Campeon del Mundo – Champions of the World.  The Argentinian media gleefully celebrated the victory of Racing Club over Celtic in the 1967 Inter-Continental Cup Final, a competition in which the European champions played off against the champions of South America for the world crown.  It was the first time in the tournament’s eight-year history that an Argentinian team had triumphed and media, pundits and politicians alike in Buenos Aires rushed to heap praise on the team from the capital’s port district of Avellaneda.  It was the country’s greatest football success to date.  Yet one national newspaper, Clarin, expressed unease at the way that Racing had won the title: ‘Racing took the illicit road to victory.  They brought back the cup, but that was all.’

 

Newspaper front page

From Blantyre to Buenos Aires:  John Fallon makes front page news

 

Argentinian football did not enjoy a positive reputation in Europe at the time.  At the previous year’s World Cup, England manager Alf Ramsay had branded the Argentinian national team ‘Animals’ following a violent quarter-final encounter – and he refused to allow his players to swap jerseys at the game’s end.  The tactics deployed by Racing over the course of the three games against Celtic (with a deciding tie being held in the Uruguayan capital of Montevideo) generated tremendous controversy at the time.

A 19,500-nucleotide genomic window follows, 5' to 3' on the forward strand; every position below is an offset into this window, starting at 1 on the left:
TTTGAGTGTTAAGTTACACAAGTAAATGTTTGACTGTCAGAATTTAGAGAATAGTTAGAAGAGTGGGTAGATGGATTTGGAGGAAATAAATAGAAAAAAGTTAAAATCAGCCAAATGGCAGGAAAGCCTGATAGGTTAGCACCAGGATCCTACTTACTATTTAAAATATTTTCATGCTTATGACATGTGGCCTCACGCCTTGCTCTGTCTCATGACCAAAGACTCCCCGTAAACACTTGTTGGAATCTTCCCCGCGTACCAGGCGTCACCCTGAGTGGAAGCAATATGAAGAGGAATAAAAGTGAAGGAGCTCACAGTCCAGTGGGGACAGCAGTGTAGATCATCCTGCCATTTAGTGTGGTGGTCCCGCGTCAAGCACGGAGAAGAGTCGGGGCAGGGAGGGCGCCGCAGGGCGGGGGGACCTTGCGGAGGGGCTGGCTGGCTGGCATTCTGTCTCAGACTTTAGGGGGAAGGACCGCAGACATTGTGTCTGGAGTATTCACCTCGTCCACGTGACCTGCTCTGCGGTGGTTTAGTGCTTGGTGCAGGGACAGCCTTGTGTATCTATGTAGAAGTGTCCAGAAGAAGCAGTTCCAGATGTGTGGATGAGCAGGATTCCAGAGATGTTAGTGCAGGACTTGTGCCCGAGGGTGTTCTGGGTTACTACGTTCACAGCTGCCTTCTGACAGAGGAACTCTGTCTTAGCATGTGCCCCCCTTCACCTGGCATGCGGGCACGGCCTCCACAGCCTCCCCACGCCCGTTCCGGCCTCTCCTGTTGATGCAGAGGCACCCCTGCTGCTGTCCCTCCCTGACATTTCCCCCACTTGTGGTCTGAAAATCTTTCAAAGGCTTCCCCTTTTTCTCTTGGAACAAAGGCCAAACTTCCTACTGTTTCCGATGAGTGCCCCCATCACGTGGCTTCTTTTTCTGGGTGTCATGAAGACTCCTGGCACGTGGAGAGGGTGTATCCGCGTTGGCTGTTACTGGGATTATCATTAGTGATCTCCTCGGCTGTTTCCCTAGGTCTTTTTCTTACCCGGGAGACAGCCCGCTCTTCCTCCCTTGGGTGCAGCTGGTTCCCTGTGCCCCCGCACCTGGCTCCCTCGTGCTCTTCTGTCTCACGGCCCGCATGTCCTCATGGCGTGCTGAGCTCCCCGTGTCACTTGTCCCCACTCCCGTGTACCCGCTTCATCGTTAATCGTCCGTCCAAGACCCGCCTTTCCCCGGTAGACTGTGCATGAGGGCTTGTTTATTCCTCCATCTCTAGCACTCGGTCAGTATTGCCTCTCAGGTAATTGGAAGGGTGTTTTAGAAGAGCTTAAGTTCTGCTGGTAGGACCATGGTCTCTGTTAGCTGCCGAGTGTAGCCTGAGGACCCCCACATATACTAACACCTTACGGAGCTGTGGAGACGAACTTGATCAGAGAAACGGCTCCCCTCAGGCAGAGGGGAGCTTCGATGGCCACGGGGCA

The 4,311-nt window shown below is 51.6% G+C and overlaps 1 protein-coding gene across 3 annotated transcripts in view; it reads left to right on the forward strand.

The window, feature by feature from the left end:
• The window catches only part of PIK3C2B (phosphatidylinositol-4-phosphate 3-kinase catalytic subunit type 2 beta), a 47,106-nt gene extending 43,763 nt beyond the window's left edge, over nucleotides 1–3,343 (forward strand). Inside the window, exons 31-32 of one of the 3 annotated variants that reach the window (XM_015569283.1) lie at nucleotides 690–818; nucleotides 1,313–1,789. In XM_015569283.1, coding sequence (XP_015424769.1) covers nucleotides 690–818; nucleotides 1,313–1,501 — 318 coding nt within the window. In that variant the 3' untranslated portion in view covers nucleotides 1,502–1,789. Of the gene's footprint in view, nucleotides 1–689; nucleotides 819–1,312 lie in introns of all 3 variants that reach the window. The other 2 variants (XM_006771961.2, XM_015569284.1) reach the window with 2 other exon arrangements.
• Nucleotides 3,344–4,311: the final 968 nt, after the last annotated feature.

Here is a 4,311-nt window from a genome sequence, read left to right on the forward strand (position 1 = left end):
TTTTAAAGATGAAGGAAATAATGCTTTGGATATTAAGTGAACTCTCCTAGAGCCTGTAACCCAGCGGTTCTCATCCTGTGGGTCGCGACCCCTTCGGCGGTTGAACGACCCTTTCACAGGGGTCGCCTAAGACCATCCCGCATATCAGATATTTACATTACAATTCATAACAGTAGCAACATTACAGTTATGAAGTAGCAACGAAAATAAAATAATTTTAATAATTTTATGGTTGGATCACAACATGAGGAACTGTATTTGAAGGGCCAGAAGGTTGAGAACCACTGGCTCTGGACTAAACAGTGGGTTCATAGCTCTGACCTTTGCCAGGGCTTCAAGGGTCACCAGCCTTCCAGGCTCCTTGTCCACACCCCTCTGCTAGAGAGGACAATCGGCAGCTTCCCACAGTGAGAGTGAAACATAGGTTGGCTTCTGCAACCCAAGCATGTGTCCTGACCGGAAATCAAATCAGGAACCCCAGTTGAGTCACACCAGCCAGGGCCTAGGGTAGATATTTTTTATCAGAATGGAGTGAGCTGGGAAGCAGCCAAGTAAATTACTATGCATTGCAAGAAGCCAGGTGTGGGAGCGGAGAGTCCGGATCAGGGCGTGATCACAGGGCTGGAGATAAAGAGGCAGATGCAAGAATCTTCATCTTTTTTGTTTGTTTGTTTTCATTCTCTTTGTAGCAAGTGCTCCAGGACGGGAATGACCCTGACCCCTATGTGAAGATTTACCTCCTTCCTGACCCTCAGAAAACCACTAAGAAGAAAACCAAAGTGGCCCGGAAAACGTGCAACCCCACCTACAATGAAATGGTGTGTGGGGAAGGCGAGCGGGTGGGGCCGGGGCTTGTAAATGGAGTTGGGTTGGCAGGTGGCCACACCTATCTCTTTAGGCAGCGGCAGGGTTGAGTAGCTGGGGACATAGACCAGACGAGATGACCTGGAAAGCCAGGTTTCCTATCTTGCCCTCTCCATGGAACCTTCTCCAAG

The tone was set in the first game at Hampden before an attendance of 83,437.  Spitting, flailing elbows, hair pulls, play-acting, studs being dragged down the back of opponents’ legs and outrageous tackles largely formed Racing’s armoury.  A double-challenge on Jimmy Johnstone (the second came in as he was already grounded from the first tackle) still causes the viewer to wince today.

 

In Buenos Aires, in front of a mammoth 115,000 spectators, Celtic goalkeeper Ronnie Simpson was struck with a missile on the head before the game had even started and had to be replaced. Racing engaged in the same intimidatory tactics as the first game and a number of Celtic players left the pitch carrying injuries after a 2-1 defeat.  (Jimmy Johnstone had to take a shower at half time to wash all the spit from his hair that his markers had kindly donated).  There were serious misgivings among Celtic directors about the wisdom of taking part in a play-off game to decide a winner.   Chairman Robert Kelly wanted the team to return home but he was over-ruled.  Everyone associated with Celtic was to rue that decision:  the deciding tie is widely referred to as ‘The Battle of Montevideo.’